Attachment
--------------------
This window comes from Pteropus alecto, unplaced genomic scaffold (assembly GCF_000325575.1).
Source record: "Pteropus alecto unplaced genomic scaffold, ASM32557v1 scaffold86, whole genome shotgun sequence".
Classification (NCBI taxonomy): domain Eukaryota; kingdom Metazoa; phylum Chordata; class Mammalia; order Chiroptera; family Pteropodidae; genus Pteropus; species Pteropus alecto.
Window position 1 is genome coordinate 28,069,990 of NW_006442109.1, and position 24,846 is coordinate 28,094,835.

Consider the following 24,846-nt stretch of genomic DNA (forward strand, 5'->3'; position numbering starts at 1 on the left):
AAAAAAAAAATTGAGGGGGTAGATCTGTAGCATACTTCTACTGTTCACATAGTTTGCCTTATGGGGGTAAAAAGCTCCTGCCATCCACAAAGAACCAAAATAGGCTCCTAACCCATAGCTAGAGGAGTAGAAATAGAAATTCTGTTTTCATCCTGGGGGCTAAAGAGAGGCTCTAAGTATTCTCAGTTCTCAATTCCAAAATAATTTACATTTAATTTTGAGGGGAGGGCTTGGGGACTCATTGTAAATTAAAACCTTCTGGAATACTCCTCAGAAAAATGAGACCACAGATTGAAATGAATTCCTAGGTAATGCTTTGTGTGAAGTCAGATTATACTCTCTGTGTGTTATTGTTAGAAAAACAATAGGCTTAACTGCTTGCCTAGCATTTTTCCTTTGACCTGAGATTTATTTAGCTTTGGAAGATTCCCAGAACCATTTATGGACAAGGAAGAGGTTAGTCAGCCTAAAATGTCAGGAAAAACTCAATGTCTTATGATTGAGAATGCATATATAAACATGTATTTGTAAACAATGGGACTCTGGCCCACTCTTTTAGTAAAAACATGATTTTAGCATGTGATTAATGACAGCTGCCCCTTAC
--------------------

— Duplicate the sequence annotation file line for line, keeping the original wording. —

This window comes from Pteropus alecto, unplaced genomic scaffold (assembly GCF_000325575.1).
Source record: "Pteropus alecto unplaced genomic scaffold, ASM32557v1 scaffold86, whole genome shotgun sequence".
Classification (NCBI taxonomy): domain Eukaryota; kingdom Metazoa; phylum Chordata; class Mammalia; order Chiroptera; family Pteropodidae; genus Pteropus; species Pteropus alecto.
Window position 1 is genome coordinate 28,069,990 of NW_006442109.1, and position 24,846 is coordinate 28,094,835.

Consider the following 24,846-nt stretch of genomic DNA (forward strand, 5'->3'; position numbering starts at 1 on the left):
AAAAAAAAAATTGAGGGGGTAGATCTGTAGCATACTTCTACTGTTCACATAGTTTGCCTTATGGGGGTAAAAAGCTCCTGCCATCCACAAAGAACCAAAATAGGCTCCTAACCCATAGCTAGAGGAGTAGAAATAGAAATTCTGTTTTCATCCTGGGGGCTAAAGAGAGGCTCTAAGTATTCTCAGTTCTCAATTCCAAAATAATTTACATTTAATTTTGAGGGGAGGGCTTGGGGACTCATTGTAAATTAAAACCTTCTGGAATACTCCTCAGAAAAATGAGACCACAGATTGAAATGAATTCCTAGGTAATGCTTTGTGTGAAGTCAGATTATACTCTCTGTGTGTTATTGTTAGAAAAACAATAGGCTTAACTGCTTGCCTAGCATTTTTCCTTTGACCTGAGATTTATTTAGCTTTGGAAGATTCCCAGAACCATTTATGGACAAGGAAGAGGTTAGTCAGCCTAAAATGTCAGGAAAAACTCAATGTCTTATGATTGAGAATGCATATATAAACATGTATTTGTAAACAATGGGACTCTGGCCCACTCTTTTAGTAAAAACATGATTTTAGCATGTGATTAATGACAGCTGCCCCTTAC